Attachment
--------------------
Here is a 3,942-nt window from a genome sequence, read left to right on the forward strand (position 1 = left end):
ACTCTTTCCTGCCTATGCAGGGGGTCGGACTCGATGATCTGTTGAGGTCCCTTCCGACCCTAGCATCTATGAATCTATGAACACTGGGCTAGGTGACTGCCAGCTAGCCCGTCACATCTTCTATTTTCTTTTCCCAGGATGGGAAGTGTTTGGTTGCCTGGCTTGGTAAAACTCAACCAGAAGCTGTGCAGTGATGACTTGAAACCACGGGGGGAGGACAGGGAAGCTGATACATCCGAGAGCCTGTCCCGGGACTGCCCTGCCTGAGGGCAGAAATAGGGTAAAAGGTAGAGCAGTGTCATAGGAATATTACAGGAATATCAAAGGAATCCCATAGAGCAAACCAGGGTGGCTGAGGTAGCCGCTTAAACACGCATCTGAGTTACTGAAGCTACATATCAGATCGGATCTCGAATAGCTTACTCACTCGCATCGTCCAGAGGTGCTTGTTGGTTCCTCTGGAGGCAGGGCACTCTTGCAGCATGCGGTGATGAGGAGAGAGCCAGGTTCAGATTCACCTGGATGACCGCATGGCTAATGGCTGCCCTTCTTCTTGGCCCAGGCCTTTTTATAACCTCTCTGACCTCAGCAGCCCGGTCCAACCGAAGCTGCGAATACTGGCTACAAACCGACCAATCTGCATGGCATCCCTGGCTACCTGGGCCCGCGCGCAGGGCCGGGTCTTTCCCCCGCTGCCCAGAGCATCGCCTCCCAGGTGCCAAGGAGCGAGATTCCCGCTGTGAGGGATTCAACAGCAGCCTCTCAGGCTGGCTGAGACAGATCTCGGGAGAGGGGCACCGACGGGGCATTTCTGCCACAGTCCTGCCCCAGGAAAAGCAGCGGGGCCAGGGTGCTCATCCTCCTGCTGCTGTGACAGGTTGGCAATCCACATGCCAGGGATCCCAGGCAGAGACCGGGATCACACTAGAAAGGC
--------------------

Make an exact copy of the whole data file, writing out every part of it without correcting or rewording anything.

Here is a 3,942-nt window from a genome sequence, read left to right on the forward strand (position 1 = left end):
ACTCTTTCCTGCCTATGCAGGGGGTCGGACTCGATGATCTGTTGAGGTCCCTTCCGACCCTAGCATCTATGAATCTATGAACACTGGGCTAGGTGACTGCCAGCTAGCCCGTCACATCTTCTATTTTCTTTTCCCAGGATGGGAAGTGTTTGGTTGCCTGGCTTGGTAAAACTCAACCAGAAGCTGTGCAGTGATGACTTGAAACCACGGGGGGAGGACAGGGAAGCTGATACATCCGAGAGCCTGTCCCGGGACTGCCCTGCCTGAGGGCAGAAATAGGGTAAAAGGTAGAGCAGTGTCATAGGAATATTACAGGAATATCAAAGGAATCCCATAGAGCAAACCAGGGTGGCTGAGGTAGCCGCTTAAACACGCATCTGAGTTACTGAAGCTACATATCAGATCGGATCTCGAATAGCTTACTCACTCGCATCGTCCAGAGGTGCTTGTTGGTTCCTCTGGAGGCAGGGCACTCTTGCAGCATGCGGTGATGAGGAGAGAGCCAGGTTCAGATTCACCTGGATGACCGCATGGCTAATGGCTGCCCTTCTTCTTGGCCCAGGCCTTTTTATAACCTCTCTGACCTCAGCAGCCCGGTCCAACCGAAGCTGCGAATACTGGCTACAAACCGACCAATCTGCATGGCATCCCTGGCTACCTGGGCCCGCGCGCAGGGCCGGGTCTTTCCCCCGCTGCCCAGAGCATCGCCTCCCAGGTGCCAAGGAGCGAGATTCCCGCTGTGAGGGATTCAACAGCAGCCTCTCAGGCTGGCTGAGACAGATCTCGGGAGAGGGGCACCGACGGGGCATTTCTGCCACAGTCCTGCCCCAGGAAAAGCAGCGGGGCCAGGGTGCTCATCCTCCTGCTGCTGTGACAGGTTGGCAATCCACATGCCAGGGATCCCAGGCAGAGACCGGGATCACACTAGAAAGGC